- Rowling ultimately gave up engaging with the topic, a decision Musk supported.
- In the process, he took a swipe at conventional central banks, which he said had undermined their credibility and made even bitcoin "look solid by comparison."
- Banks like the Federal Reserve and European Central Bank have pumped trillions of dollars into the global economy via quantitative easing programs.
- Many of these have been expanded in an attempt to mitigate the economic fallout of the coronavirus pandemic.
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Elon Musk intervened in a Twitter thread to attempt to explain bitcoin to J.K. Rowling, and ended up attacking central banks whom he said made the cryptocurrency "look solid by comparison."
Musk chimed in after Rowling, the author of the Harry Potter novels, was bombarded by replies after tweeting: "I don't understand bitcoin. Please explain it to me."
Bitcoin advocates and skeptics then rushed to explain the cryptocurrency a financial asset which exists solely in digital form.
Unlike traditional currencies, it is not tied to a central bank controlled by a government, and instead is regulated by complicated mathematics and a public log called a blockchain of all transactions.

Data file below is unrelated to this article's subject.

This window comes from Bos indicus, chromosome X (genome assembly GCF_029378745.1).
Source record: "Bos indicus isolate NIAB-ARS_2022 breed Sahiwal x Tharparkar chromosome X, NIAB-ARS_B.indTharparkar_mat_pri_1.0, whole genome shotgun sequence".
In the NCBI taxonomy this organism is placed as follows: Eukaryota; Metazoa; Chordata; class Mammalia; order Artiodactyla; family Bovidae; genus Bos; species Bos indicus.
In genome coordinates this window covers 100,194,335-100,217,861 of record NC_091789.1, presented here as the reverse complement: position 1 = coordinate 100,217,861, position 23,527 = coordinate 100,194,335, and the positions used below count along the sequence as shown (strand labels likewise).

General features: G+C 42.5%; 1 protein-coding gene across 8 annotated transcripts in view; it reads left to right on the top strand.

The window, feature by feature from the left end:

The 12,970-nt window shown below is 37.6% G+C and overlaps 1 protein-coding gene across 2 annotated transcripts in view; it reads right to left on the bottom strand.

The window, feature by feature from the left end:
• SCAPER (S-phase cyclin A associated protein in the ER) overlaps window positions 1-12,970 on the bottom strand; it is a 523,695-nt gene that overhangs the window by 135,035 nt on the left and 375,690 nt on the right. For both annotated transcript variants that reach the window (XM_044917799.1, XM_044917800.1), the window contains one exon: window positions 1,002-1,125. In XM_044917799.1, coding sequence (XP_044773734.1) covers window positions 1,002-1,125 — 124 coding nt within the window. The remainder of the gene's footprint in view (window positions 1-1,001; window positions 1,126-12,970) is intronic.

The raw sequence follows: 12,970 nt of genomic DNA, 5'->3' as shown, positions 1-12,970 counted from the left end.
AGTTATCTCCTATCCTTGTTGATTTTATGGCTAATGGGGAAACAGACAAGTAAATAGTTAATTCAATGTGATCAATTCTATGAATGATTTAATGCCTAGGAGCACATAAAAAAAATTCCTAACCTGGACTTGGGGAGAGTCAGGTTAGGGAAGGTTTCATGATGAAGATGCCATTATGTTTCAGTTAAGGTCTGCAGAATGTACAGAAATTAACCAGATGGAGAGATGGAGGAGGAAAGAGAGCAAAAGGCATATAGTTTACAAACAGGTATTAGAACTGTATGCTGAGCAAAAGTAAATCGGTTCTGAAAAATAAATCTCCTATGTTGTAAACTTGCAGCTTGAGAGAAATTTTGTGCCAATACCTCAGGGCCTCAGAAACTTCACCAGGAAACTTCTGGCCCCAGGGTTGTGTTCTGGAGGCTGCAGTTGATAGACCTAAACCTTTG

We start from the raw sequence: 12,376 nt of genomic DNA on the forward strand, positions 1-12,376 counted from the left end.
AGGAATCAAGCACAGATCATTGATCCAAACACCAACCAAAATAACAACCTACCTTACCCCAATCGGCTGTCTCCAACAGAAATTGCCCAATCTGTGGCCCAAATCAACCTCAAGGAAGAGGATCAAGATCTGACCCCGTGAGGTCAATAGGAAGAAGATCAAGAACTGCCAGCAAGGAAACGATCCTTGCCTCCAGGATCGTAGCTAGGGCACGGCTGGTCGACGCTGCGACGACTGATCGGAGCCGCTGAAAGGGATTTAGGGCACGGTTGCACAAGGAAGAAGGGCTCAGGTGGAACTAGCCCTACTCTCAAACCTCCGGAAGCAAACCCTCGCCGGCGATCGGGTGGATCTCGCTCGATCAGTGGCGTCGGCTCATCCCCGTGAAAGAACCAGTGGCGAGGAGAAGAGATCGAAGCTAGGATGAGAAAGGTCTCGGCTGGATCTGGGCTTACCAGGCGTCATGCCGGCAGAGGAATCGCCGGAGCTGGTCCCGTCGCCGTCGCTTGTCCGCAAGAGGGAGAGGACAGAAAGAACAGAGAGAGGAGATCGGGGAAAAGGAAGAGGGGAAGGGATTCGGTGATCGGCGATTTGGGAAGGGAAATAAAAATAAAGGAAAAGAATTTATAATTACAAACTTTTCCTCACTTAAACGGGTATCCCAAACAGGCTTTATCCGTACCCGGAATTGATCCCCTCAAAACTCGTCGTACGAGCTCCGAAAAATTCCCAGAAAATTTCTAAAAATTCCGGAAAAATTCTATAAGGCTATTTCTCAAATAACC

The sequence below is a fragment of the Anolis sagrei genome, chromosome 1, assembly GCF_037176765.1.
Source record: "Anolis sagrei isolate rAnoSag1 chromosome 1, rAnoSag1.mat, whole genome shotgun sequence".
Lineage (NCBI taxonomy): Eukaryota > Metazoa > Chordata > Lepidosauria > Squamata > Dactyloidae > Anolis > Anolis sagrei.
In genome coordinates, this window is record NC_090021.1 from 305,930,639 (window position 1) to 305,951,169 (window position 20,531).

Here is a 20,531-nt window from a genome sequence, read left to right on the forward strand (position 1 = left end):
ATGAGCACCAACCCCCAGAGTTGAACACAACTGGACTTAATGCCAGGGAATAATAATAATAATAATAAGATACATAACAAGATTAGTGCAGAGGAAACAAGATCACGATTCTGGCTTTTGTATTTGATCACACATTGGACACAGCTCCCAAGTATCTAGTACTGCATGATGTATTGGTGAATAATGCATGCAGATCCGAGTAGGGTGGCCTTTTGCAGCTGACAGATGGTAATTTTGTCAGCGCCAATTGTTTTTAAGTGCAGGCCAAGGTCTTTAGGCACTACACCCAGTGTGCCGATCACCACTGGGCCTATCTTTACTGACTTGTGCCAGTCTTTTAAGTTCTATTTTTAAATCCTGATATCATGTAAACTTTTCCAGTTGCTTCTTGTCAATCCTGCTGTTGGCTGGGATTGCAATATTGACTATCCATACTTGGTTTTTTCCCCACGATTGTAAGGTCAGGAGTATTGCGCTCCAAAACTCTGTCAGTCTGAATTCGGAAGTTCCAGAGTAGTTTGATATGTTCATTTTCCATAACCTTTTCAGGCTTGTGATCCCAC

Its value has ballooned since its creation. According to Markets Insider data , a single Bitcoin was worth almost $20,000 in December 2017. Its price at the time of writing was around $9,410.
Despite lofty predictions by its advocates, it has not found widespread use.
Rowling eventually gave up trying to understand bitcoin, posting a tweet that implied that she was no longer interested.
Musk responded essentially agreeing with her, but taking a swipe at the behavior of traditional central bankers in the process.
Musk said that central banks like the Federal Reserve, European Central Bank, Bank of Japan, and Bank of England made bitcoin "look solid by comparison" because of their recent behavior.
Since the financial crisis in 2008, banks embarked on a huge program of "quantitative easing" essentially pumping vast sums into the economy to prevent the collapse of the economy.
It also left interest rates at historic lows and, critics say, has distorted financial markets in ways we are yet to understand fully.
Many banks have renewed their easing programs in light of the coronavirus pandemic. A report in late April by Fitch Ratings said that central banks around the world had already committed to $6 trillion worth of easing programs.